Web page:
Melanie Greenwood and her husband, Tom Henry,
and daughter Rowan, aged 7, moved into Cross
Cottage in 2010, and were intrigued about the
history of one of the oldest dwellings in Wrington.
There are advantages and disadvantages in owning
such properties, and the state of repair of one of the
latter - the roof - soon made itself apparent.
So it was that during the latter months of 2011 and
January, 2012, the traffic negotiating that awkward
junction of High Street and Silver Street and Broad
Street, had to contend with a road space now shared
The work was further complicated by the fact that
there’s no way to the back of the cottage except
through the front door ... or over the roof !
There’s always the possibility with a dwelling of this
age that it will contain some surprises. In this case it
was in the roof - and it was a miniature pair of clogs,
in remarkably good condition.
Some correspondence followed .....
From: Melanie Greenwood
Sent: 08 December 2011 12:37
To: Museums; Rebecca Shawcross
Subject: concealed shoe in Cross Cottage, Wrington, North Somerset
We have just moved into one of the oldest cottages in the village of Wrington. It’s reputed to be late 16th to early 17th Century. The roof
was in a very bad state and we have had it re-done. One of our roofers found the attached miniature shoe close to the top of the
chimney stacks. We have done a bit of research and are very intrigued. We wonder if you could throw any light on this? Especially the
~ ~ ~ ~ ~
From: Rebecca Shawcross, Shoe Resources Officer
Northampton Museum & Art Gallery
What a very exciting and interesting find. We do keep a concealed shoe index here at the museum, which was set up by Miss June
Swann (author of one of the attached articles) who was the shoe curator here at the museum from 1950 until she retired in 1988. At the
moment the index stands at approximately 1,900 entries from all over the U.K and also records concealed shoe finds in North America,
Canada, and a number of countries in Europe including France, Spain and Poland.
It is most unusual to find a miniature shoe, but I would certainly like to add your find to the Index. You've provided me with a certain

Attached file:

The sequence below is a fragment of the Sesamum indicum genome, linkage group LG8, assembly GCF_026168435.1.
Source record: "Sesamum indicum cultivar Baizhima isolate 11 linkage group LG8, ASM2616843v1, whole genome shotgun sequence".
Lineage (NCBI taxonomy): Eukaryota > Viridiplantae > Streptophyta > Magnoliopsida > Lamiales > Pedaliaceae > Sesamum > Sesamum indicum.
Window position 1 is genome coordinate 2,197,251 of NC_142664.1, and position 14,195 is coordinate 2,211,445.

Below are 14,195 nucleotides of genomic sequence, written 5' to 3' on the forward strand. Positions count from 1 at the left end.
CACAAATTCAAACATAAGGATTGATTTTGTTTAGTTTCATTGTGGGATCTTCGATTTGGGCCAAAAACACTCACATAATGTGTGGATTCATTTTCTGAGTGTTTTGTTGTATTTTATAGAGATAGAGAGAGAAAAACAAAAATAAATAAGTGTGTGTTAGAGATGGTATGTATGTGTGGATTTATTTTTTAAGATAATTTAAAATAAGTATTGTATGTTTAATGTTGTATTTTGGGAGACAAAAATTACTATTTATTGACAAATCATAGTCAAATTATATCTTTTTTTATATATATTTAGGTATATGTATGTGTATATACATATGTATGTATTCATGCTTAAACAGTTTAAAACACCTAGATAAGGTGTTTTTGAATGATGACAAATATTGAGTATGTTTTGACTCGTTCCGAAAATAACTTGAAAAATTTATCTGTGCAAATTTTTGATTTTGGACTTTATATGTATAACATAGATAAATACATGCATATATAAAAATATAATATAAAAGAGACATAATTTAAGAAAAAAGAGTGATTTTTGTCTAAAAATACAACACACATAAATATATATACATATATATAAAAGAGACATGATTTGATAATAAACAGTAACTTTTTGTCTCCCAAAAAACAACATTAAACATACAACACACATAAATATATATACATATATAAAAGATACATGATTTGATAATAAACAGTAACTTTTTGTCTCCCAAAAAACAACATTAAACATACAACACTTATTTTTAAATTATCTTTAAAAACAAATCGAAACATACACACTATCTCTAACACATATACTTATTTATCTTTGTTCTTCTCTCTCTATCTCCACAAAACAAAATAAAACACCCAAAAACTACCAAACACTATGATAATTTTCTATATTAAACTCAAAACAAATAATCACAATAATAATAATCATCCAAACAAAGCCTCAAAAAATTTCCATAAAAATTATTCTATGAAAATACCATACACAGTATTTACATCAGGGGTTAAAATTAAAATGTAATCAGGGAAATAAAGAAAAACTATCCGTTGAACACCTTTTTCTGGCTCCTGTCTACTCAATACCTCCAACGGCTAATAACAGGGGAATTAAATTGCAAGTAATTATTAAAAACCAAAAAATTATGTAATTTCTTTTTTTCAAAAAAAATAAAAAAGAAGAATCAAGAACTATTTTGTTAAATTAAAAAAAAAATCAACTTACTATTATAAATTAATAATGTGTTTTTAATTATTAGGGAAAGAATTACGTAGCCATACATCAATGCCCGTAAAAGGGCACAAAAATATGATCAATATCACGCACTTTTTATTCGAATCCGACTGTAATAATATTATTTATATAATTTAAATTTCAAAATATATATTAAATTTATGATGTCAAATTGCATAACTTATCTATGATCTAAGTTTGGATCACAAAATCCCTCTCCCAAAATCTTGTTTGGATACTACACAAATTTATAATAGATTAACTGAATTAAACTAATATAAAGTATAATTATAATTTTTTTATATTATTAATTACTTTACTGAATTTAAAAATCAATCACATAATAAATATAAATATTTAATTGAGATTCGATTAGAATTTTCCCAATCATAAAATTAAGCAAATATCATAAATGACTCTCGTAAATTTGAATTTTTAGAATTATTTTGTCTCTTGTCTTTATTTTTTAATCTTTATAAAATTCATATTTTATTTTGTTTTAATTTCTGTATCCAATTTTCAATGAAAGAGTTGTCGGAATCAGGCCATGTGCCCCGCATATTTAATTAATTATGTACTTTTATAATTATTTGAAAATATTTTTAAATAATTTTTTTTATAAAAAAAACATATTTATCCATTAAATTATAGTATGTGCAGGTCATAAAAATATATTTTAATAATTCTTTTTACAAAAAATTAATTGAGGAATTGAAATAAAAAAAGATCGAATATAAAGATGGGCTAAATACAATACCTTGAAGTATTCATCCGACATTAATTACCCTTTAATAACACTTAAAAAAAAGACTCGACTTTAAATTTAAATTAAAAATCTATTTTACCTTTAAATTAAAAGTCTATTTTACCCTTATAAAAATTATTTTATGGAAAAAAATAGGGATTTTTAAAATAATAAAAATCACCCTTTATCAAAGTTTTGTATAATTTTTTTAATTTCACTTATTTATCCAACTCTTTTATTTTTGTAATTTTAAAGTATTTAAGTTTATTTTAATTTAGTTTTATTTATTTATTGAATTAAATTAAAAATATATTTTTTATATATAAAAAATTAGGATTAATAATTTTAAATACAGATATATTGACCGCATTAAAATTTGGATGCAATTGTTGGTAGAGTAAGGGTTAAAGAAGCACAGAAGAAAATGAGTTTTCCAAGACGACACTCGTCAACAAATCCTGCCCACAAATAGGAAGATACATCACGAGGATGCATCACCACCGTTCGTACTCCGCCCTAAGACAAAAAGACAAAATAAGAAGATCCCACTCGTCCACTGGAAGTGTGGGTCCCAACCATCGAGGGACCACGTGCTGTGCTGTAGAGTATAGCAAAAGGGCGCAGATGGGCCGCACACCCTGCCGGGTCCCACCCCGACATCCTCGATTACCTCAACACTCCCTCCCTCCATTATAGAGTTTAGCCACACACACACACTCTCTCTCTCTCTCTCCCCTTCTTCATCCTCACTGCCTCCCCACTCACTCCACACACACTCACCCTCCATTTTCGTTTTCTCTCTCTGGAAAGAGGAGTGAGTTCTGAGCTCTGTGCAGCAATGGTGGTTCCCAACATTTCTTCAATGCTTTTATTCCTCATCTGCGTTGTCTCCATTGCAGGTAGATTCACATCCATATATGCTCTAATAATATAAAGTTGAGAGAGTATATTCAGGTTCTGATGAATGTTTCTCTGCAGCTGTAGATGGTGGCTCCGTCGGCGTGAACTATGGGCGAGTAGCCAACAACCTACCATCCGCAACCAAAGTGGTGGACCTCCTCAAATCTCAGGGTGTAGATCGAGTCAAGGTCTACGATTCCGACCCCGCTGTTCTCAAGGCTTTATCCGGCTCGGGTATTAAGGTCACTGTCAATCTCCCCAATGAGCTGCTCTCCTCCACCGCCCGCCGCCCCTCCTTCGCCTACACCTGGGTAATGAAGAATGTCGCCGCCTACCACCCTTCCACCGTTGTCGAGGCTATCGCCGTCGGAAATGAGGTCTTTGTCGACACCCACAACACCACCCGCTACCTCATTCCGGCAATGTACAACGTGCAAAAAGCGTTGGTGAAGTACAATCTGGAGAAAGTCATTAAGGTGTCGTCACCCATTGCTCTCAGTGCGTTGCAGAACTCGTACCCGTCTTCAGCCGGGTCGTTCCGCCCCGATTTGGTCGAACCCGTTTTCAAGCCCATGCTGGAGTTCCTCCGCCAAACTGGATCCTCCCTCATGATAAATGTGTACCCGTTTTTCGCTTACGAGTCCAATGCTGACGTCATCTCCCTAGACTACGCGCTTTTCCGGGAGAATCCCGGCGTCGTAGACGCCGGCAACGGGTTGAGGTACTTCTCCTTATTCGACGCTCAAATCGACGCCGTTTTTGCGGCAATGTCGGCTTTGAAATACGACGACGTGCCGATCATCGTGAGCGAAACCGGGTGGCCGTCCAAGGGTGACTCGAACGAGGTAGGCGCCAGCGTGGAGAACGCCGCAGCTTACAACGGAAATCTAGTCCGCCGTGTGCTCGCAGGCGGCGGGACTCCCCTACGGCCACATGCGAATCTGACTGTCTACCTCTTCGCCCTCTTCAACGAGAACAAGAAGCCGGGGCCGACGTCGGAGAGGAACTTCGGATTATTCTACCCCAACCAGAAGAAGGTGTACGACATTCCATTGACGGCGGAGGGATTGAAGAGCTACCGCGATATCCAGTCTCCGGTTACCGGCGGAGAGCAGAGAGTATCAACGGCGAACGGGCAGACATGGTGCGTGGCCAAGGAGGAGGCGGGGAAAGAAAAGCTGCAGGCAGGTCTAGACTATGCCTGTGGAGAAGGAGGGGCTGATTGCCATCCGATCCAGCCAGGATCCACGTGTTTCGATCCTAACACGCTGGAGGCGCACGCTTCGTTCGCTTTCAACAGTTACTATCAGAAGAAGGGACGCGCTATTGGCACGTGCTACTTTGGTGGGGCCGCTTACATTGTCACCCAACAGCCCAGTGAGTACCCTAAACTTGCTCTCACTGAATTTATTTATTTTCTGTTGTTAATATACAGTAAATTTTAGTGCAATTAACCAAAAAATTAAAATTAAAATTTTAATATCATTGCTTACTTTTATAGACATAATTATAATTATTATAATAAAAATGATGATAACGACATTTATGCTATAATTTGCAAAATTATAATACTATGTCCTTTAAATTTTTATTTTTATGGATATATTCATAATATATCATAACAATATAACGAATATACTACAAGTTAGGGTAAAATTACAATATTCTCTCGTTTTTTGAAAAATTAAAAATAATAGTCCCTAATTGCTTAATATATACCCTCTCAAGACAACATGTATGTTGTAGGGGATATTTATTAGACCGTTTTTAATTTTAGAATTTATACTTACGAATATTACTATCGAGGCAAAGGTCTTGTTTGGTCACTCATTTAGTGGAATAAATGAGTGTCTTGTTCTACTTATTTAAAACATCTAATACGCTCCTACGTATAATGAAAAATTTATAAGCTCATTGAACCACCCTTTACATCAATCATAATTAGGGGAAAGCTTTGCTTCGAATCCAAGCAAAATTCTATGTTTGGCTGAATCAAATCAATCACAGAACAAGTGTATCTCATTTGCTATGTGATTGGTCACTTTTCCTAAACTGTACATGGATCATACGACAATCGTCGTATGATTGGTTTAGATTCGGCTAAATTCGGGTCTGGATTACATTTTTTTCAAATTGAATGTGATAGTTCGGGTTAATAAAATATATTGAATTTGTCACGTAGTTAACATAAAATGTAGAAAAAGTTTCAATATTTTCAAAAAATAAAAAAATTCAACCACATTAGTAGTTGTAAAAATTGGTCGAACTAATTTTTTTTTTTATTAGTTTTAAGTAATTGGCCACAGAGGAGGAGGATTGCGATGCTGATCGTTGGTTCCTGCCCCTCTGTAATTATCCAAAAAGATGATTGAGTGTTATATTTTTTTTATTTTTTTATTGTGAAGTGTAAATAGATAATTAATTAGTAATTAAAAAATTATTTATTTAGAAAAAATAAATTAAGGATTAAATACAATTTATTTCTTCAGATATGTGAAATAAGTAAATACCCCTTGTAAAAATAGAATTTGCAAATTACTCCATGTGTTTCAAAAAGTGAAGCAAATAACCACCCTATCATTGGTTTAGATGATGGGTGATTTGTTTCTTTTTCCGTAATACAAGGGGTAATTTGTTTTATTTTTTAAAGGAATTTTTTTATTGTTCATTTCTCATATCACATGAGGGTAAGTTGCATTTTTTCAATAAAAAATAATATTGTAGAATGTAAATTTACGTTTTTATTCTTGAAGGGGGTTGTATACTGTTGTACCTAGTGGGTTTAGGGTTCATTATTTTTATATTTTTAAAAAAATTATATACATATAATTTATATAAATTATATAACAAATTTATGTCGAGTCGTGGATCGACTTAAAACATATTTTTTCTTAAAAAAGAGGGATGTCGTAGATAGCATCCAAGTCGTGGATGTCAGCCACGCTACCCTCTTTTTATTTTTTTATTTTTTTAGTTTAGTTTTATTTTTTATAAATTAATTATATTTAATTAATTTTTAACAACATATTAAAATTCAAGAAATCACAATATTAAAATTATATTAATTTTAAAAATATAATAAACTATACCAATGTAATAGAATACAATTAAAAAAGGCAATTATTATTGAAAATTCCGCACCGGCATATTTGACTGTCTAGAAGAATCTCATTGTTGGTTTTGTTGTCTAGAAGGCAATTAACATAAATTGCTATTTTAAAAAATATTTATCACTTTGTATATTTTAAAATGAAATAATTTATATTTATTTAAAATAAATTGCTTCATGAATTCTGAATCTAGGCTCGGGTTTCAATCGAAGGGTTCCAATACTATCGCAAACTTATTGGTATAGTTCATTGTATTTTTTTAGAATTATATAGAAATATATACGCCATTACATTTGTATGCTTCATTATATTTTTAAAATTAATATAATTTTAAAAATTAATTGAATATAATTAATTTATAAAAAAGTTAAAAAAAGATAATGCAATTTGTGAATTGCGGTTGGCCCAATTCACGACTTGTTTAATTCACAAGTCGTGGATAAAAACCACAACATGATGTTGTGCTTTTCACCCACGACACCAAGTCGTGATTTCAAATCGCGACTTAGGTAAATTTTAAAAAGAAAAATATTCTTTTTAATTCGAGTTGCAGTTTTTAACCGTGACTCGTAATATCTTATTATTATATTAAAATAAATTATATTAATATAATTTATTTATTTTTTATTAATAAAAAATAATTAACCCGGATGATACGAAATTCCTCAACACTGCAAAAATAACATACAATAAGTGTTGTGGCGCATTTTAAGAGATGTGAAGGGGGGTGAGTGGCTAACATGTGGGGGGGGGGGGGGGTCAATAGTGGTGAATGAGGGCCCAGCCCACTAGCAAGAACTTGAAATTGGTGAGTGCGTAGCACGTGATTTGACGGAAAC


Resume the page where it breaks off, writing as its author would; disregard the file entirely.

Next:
amount of information already, but would it be possible to add anything
Your miniature shoe is a clog and appears to be a miniature version of clogs
that come from the Netherlands, Belgium and France in particular. I can
make out the word Anvers which is the French for Antwerp. So possibly it
could have been made in Holland for the French market as a souvenir.
Many wearable clogs have such markings on the toes or all over the clog. It
is just a form of decoration. I would think that the clog was a souvenir from
someone's travels or perhaps was brought over and ended up with the
person who ultimately concealed it.
The practise of concealing shoes is very mysterious and many aspects of it
are still unknown and cannot be explained. It is a fascinating subject though
and in our top three most popular subjects for research. Your clog raises the
question of whether it was hidden in lieu of a 'real' boot or shoe. Those that
are hidden tend to be incredibly well worn and usually patched / repaired or
modified in some way. Children's footwear is often concealed so the small
nature of your clog could have been an alternative to a child's shoe.
It is a wonderful thing to find and many people who find such things either
return them to where they were found or at least keep them in the house.
They are thought to contain good spirits that when placed at a weak point in
the house - above windows, in chimneys etc - those good spirits help to
protect the house and its occupants from harm.
I hope this is of interest. Please do send me the details of the find and I will
add it to our Index. Just to mention I would say that the clog dates to the
19th century probably the latter half. Most concealed items were not
concealed at the time of the construction of the property, but at a later date
when alterations or building work were being carried out. Perhaps this was a
time when the building was thought to be very vulnerable or perhaps it was
the workmen who left such items. As you can see it raises many interesting
and difficult to answer questions.